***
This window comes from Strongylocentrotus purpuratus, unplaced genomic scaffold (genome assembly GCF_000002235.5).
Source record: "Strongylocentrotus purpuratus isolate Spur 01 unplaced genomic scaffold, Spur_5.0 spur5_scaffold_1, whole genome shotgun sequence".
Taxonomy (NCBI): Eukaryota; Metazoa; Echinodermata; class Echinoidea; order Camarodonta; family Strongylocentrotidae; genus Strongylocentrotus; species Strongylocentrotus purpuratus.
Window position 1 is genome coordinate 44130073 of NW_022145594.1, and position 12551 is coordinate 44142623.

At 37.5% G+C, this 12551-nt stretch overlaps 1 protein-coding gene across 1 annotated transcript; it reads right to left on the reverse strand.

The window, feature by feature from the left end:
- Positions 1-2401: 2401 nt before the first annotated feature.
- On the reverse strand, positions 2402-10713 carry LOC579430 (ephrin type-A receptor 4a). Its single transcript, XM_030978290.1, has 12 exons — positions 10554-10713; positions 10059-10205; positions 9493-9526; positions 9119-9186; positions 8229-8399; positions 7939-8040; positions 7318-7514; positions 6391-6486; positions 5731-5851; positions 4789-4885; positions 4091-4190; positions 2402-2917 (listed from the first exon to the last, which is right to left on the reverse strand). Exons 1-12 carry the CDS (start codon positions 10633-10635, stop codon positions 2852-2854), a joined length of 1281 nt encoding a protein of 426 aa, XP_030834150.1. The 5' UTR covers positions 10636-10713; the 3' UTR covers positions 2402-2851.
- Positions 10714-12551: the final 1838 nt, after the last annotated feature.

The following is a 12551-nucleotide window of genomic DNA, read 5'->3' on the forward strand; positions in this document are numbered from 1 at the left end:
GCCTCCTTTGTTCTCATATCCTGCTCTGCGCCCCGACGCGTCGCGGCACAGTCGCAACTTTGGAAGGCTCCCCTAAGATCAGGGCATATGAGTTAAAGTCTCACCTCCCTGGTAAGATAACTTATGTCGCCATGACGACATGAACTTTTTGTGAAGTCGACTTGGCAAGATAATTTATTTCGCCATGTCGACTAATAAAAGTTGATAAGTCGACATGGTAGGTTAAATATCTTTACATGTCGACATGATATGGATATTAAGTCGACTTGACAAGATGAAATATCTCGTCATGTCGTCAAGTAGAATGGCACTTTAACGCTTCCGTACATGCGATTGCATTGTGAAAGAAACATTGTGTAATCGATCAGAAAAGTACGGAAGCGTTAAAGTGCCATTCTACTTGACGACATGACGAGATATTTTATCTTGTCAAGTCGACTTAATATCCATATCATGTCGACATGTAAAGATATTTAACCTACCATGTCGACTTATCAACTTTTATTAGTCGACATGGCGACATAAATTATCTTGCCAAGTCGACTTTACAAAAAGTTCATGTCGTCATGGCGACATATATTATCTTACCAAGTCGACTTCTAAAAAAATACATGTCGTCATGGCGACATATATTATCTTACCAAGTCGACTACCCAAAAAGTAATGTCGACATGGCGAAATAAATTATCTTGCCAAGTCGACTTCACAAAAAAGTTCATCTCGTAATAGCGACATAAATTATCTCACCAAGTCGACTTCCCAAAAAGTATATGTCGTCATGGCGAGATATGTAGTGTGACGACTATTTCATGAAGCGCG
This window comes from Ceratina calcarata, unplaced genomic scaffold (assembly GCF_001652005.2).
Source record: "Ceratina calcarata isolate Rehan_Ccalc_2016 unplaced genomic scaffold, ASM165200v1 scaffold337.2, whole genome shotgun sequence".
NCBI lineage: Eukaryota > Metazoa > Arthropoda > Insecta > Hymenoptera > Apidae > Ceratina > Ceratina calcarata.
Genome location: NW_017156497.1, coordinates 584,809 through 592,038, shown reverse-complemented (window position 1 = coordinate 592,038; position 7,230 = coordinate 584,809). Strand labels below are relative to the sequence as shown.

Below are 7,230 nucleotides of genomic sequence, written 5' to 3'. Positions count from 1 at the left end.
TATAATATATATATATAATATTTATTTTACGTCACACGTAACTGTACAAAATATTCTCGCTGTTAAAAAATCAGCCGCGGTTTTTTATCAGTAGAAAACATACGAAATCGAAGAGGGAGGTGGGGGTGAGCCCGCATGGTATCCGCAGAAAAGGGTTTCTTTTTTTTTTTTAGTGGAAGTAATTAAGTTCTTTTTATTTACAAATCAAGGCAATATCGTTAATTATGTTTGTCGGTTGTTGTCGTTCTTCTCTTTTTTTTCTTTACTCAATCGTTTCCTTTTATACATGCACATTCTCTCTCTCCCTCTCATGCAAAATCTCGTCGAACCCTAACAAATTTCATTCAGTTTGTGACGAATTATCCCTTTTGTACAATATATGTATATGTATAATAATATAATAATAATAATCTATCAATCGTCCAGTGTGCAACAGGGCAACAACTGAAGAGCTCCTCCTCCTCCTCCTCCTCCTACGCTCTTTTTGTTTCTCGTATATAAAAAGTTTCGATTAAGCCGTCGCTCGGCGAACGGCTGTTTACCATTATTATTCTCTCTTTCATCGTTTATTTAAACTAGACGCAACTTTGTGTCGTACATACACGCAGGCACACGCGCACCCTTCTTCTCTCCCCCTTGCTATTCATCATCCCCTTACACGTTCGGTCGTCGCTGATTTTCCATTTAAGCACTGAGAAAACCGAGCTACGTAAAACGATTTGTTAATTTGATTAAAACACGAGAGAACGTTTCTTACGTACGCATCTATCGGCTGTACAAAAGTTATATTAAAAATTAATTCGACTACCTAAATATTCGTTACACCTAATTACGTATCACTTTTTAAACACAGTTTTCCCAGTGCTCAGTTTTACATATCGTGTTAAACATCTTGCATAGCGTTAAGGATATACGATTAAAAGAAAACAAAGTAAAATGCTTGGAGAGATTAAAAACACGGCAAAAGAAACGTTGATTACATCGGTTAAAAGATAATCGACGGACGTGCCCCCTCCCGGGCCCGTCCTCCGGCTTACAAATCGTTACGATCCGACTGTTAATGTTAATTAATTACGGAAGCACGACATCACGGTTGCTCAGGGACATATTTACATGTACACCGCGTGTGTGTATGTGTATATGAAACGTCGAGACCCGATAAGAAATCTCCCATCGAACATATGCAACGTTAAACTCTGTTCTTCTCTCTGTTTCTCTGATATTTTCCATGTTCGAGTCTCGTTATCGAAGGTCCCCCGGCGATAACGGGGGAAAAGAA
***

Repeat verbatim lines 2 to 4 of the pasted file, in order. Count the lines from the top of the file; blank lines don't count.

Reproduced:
Source record: "Strongylocentrotus purpuratus isolate Spur 01 unplaced genomic scaffold, Spur_5.0 spur5_scaffold_1, whole genome shotgun sequence".
Taxonomy (NCBI): Eukaryota; Metazoa; Echinodermata; class Echinoidea; order Camarodonta; family Strongylocentrotidae; genus Strongylocentrotus; species Strongylocentrotus purpuratus.
Window position 1 is genome coordinate 44130073 of NW_022145594.1, and position 12551 is coordinate 44142623.